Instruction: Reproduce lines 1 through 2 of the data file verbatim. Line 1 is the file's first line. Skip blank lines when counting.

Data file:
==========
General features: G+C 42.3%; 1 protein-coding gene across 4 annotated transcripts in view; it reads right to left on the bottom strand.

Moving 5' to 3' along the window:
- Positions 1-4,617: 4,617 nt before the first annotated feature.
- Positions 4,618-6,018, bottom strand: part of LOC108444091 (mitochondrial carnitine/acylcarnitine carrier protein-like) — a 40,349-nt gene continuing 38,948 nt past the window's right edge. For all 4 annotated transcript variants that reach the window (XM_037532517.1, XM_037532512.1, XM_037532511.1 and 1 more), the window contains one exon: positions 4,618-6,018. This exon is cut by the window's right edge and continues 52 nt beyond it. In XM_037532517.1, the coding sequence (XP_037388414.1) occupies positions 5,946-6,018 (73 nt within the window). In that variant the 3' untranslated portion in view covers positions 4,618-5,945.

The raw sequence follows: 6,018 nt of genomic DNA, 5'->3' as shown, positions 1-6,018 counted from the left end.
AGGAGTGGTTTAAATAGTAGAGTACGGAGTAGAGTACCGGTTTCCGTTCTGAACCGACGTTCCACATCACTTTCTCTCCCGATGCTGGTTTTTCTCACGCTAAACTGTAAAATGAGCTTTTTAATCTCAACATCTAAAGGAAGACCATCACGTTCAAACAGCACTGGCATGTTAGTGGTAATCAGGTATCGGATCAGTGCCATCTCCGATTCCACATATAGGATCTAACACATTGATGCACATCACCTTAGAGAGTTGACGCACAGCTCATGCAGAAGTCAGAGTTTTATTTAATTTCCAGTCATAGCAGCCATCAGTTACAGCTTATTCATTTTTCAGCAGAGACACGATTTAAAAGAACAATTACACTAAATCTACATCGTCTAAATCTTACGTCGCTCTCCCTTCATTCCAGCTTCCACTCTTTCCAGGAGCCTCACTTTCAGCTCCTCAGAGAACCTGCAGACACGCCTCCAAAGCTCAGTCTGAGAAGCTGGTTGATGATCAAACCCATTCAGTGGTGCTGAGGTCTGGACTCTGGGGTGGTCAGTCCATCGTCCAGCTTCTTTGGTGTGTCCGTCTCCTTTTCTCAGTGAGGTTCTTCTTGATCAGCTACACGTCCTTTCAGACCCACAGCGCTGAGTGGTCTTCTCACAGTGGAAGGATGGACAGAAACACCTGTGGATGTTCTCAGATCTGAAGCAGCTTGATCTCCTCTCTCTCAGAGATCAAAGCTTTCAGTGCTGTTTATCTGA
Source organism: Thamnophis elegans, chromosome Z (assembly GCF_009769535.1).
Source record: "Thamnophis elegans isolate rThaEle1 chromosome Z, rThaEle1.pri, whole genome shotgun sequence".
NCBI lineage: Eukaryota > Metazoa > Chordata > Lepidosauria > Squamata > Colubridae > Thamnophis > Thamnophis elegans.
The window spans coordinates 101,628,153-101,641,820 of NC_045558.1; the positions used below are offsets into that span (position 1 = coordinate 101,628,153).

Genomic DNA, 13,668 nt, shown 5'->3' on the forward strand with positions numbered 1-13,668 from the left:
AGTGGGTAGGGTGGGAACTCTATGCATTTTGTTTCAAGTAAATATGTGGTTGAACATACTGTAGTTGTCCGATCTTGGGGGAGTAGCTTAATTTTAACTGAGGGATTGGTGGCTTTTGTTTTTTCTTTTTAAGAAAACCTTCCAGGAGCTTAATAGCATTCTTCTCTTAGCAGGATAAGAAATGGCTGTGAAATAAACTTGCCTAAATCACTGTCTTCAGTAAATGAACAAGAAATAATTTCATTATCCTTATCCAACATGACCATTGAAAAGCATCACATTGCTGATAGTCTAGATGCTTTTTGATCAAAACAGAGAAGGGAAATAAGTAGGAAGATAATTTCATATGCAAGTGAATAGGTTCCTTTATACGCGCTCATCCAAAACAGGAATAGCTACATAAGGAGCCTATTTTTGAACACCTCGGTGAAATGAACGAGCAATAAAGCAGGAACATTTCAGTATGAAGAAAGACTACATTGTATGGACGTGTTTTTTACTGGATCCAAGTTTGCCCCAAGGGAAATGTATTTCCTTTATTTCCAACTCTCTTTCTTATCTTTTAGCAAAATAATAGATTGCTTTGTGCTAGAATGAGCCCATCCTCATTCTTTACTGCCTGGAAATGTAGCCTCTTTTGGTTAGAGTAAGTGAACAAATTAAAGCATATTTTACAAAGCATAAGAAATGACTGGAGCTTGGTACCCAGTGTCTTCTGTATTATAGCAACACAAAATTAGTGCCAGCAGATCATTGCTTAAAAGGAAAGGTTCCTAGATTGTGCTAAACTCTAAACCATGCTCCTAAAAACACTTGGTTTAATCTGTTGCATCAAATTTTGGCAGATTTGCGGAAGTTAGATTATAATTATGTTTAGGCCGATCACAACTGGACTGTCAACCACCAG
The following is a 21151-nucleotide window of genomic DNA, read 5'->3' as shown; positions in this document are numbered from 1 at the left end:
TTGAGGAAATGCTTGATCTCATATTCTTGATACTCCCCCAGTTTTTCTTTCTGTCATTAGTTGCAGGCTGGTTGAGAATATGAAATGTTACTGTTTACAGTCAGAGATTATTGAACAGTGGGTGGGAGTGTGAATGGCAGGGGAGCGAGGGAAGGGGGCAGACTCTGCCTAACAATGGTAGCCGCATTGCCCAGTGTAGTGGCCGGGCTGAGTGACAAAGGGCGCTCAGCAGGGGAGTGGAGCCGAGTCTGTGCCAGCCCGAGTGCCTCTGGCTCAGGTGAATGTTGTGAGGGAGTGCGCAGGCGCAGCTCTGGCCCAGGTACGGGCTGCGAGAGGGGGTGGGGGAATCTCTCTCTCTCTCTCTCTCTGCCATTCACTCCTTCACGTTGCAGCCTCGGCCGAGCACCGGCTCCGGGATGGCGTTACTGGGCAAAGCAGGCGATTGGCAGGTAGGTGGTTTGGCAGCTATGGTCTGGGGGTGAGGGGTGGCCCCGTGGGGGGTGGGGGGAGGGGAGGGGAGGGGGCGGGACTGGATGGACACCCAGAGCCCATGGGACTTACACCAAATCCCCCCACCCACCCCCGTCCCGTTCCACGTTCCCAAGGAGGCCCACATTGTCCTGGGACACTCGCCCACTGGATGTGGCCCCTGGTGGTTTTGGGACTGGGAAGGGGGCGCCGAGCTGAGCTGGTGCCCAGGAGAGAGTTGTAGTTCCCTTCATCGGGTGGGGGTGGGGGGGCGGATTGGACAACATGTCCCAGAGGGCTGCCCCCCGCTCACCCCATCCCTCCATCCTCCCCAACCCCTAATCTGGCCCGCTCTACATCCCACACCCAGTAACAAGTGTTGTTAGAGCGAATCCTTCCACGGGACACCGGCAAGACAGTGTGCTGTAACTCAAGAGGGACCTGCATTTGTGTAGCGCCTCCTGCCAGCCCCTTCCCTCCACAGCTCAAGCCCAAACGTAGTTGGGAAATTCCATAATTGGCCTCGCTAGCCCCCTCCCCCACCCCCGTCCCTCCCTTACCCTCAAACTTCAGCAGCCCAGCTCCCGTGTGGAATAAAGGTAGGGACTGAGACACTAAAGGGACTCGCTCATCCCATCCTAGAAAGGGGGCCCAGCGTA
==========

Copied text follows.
General features: G+C 42.3%; 1 protein-coding gene across 4 annotated transcripts in view; it reads right to left on the bottom strand.

Moving 5' to 3' along the window: